No good deed goes unpunished: Did P.F. Chang’s prompt notice of data breach create standing to sue?

On April 14, the court released its opinion in Lewert v. P.F. Chang’s China Bistro, Inc., holding that class plaintiffs may satisfy Article III standing by alleging both an increased risk of fraudulent charges and identity theft, as well as costs incurred in mitigating a future risk of harm. Although this is the second time the Seventh Circuit has addressed standing in this context, the case expands the court’s already generous standard. It also illustrates the difficult choices faced by companies whose systems are hacked. Read more >>

Class Definitions, Data Privacy and Cyber Security, U.S. Supreme Court

Sovereign immunity in the age of continuous cyber warfare

Major cyber-attacks on a U.S. corporation or government agency are becoming more and more common. The July 9, 2015, news of 21.5 million Social Security numbers stolen from the Office of Personnel Management (OPM) is the latest example — but surely will not be the last. Although each breach spawns new litigation, this latest example is a little different.

Unlike the recent attacks on corporations like Sony Pictures and Anthem, OPM has an additional and powerful defense: sovereign immunity. Two recent class action suits filed by labor unions against OPM will put the sovereign immunity defense to the test.

For more, click here.

Data Privacy and Cyber Security

Is a national data breach law in the works?

A recent New York Times piece, titled “House Passes Cybersecurity Bill After Companies Fall Victim to Data Breaches,” confirms that federal lawmakers are, slowly but surely, taking data breach and cybersecurity issues more and more seriously each day. The article begins like this:

Responding to a series of computer security breaches in government and the private sector, the House passed an expansive measure Wednesday that would push companies to share access to their computer networks and records with federal investigators.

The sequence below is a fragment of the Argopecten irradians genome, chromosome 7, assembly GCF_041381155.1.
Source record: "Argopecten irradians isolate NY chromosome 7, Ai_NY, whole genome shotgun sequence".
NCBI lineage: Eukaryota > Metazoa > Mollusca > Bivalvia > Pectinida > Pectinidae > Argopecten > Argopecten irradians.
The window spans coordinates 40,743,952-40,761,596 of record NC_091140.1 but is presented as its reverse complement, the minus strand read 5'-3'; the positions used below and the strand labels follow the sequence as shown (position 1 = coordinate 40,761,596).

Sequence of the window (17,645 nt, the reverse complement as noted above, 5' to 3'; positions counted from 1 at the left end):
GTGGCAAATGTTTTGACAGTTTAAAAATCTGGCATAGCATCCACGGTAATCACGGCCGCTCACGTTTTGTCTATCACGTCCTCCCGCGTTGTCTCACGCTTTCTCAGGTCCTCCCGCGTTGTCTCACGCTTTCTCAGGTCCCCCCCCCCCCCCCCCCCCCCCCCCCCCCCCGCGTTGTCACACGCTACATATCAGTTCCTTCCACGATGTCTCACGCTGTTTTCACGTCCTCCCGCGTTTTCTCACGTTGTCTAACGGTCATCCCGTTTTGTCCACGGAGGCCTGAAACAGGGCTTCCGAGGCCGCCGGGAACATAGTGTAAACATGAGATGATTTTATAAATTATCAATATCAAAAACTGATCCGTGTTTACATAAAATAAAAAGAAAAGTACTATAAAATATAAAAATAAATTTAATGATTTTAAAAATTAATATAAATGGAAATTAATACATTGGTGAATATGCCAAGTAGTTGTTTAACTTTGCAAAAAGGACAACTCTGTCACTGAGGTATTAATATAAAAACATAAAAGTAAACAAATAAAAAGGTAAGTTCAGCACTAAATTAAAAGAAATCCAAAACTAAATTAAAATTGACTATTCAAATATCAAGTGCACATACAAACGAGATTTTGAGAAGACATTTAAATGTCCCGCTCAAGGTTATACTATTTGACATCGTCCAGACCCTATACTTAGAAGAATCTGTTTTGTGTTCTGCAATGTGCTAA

The bill, which came after years of false starts and bitter disappointment for the Obama administration, is similar to a measure approved by the Senate Intelligence Committee and headed for that chamber’s floor this spring. The House measure, already largely embraced by the White House, passed, 307 to 116.

As for the details of the bill, the article includes the following information:

The House bill would provide legal liability protections for companies that share cyberthreat information with each other or with the government. But negotiators also added what they see as critical privacy protections.

If a company shares information with the government, it would receive liability protection only if its data undergoes two rounds of washing out personal information — once by the company before it gives the data to the government and another round by the government agency that receives the data, which many experts believe is critical in getting companies to comply.

If this bill becomes law (and to do so, it has a long way to go), it will be interesting to watch how it interacts with, or perhaps preempts, the current legal patchwork of data and cybersecurity law, which we’ve previously discussed. Also, if the new law confers a private right of action, it could be a vehicle for more class litigation.

Data Privacy and Cyber Security, Legislation Affecting Class Litigation

Mobile payment apps and data privacy litigation

Google was recently unsuccessful in getting a federal court to dismiss a lawsuit that accused the tech giant of violating the privacy of Google Wallet users. The lawsuit alleges that Google impermissibly shared users’ “personal information with outside app developers,” Reuters reports. Google Wallet stores users’ credit and debit card information so that users can simply tap their phone at checkout on a special terminal, creating ease of payment.

The lawsuit, pending in California, alleges that Google breached users’ contracts, violated the Stored Communications Act and violated California consumer protection law. The plaintiff is seeking to certify a class, with $1,000 in damages per violation and punitive damages, among other remedies.

Issues of data privacy pervade commerce. Companies that obtain or store consumer data should take care when using technology in their business transactions. For more on this case, click here.

Data Privacy and Cyber Security, Other Jurisdictions

Data breach roundup

Despite the passing months since Home Depot and Target became victims of data breach crime, these and other retail giants continue to experience the aftermath of cyberhacking. Likewise, as victims big and small consistently make similar headlines, governing bodies are trying to keep up with regulations and oversight of this evolving problem. Some of the latest data breach news is highlighted below, including a few updates on topics from past posts.

Data Privacy and Cyber Security